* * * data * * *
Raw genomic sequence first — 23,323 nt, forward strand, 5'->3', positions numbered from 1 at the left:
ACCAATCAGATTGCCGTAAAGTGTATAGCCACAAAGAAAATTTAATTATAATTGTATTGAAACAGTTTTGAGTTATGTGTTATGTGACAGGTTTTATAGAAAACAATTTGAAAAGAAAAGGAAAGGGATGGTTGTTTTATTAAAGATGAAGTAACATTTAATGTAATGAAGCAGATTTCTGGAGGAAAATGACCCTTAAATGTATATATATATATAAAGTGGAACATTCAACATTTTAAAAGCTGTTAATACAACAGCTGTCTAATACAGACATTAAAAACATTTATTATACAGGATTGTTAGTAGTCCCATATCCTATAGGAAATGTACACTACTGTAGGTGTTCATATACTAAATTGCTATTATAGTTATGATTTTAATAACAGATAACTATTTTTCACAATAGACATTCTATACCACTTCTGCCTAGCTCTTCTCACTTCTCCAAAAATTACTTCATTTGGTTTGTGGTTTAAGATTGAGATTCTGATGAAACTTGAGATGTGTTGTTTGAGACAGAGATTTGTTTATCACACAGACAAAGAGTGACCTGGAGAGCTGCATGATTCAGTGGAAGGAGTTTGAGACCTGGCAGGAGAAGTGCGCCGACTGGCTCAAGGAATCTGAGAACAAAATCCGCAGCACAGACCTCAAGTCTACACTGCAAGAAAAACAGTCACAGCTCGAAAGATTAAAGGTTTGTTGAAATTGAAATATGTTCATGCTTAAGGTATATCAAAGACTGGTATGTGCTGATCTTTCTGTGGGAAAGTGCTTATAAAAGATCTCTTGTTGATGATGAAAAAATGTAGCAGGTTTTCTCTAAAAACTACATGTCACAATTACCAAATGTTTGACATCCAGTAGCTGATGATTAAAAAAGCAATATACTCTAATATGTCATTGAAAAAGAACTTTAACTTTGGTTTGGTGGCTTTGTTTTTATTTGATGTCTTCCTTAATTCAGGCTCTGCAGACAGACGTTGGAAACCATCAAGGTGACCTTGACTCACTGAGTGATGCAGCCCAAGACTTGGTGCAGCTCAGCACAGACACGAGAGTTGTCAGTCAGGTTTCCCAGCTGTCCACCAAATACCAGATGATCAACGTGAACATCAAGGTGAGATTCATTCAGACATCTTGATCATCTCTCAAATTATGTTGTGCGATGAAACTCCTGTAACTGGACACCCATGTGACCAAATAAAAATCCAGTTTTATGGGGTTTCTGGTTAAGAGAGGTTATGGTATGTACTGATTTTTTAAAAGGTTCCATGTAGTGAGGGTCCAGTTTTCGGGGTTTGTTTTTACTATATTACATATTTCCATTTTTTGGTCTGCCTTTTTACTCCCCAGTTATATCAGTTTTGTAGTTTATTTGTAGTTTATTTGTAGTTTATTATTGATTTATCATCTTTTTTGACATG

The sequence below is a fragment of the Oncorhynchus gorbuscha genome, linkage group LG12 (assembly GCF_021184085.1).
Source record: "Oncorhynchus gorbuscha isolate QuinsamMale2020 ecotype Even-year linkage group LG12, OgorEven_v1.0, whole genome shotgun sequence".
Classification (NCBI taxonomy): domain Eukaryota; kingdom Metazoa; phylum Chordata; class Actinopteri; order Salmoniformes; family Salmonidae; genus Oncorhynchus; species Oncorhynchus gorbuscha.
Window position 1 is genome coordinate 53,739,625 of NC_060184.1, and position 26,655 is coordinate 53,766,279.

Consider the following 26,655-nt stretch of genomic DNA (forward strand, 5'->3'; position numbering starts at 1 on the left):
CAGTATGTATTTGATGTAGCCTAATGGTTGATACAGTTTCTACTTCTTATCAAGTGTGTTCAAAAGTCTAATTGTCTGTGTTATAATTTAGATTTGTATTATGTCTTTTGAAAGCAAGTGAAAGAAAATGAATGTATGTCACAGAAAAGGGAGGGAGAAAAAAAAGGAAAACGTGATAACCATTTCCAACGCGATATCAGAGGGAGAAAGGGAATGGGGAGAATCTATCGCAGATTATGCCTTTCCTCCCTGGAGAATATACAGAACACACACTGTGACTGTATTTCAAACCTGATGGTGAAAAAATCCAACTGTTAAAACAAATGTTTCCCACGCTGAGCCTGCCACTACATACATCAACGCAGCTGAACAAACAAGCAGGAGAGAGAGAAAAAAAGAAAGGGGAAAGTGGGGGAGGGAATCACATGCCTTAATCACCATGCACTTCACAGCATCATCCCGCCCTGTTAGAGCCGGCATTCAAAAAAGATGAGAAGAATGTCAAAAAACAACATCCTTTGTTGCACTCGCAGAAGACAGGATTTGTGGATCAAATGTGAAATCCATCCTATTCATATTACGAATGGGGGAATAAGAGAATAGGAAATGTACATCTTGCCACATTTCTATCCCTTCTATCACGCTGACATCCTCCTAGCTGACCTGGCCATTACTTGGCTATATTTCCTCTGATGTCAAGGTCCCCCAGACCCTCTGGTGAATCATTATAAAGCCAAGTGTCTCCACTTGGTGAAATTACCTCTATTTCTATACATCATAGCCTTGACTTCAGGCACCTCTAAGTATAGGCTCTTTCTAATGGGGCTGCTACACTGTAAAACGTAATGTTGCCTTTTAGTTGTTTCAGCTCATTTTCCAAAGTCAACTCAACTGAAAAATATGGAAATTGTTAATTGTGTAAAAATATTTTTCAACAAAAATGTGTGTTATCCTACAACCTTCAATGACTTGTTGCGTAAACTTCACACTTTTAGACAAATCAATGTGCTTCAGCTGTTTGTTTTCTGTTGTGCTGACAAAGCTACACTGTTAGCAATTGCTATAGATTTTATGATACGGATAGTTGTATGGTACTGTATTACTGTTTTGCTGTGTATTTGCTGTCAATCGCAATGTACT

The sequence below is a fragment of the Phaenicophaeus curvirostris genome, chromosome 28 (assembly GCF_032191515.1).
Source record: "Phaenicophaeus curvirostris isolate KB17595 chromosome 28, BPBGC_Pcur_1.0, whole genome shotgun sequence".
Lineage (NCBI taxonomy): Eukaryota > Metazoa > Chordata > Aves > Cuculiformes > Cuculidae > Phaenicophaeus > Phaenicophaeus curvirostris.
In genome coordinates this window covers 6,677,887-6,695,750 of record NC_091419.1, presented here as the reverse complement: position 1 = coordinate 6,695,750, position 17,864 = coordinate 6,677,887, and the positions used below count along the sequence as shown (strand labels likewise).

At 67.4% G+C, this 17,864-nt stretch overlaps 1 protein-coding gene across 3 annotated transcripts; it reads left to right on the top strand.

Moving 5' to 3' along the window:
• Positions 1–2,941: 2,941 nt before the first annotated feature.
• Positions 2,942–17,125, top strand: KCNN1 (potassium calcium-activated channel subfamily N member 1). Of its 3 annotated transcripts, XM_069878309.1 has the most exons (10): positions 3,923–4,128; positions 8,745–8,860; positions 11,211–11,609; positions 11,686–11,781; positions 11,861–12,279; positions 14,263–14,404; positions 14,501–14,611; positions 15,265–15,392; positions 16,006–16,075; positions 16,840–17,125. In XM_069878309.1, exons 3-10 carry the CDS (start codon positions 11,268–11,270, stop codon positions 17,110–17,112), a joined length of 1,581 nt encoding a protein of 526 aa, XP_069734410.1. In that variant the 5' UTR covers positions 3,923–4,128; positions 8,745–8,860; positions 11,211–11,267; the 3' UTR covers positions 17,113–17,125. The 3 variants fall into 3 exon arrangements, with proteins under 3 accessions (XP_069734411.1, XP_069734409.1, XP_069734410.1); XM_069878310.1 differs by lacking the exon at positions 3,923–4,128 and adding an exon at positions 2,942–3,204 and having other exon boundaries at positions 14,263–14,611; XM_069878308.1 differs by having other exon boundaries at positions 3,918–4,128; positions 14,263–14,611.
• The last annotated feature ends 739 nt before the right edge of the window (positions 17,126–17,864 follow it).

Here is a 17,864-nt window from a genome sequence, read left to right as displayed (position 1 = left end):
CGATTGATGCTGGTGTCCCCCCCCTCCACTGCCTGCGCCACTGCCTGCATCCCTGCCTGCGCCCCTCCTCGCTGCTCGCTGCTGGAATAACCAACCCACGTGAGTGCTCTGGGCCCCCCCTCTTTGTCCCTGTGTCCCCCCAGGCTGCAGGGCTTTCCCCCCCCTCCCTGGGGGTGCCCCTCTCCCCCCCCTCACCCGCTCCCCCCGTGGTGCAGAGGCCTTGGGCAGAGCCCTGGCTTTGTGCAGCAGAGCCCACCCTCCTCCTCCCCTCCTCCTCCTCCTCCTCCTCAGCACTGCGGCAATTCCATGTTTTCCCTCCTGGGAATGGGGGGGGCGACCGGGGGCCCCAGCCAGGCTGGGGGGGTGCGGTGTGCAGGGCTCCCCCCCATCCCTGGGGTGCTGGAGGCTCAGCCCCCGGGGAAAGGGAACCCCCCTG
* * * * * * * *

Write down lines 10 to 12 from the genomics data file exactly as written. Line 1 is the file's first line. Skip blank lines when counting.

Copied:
Source record: "Phaenicophaeus curvirostris isolate KB17595 chromosome 28, BPBGC_Pcur_1.0, whole genome shotgun sequence".
Lineage (NCBI taxonomy): Eukaryota > Metazoa > Chordata > Aves > Cuculiformes > Cuculidae > Phaenicophaeus > Phaenicophaeus curvirostris.
In genome coordinates this window covers 6,677,887-6,695,750 of record NC_091419.1, presented here as the reverse complement: position 1 = coordinate 6,695,750, position 17,864 = coordinate 6,677,887, and the positions used below count along the sequence as shown (strand labels likewise).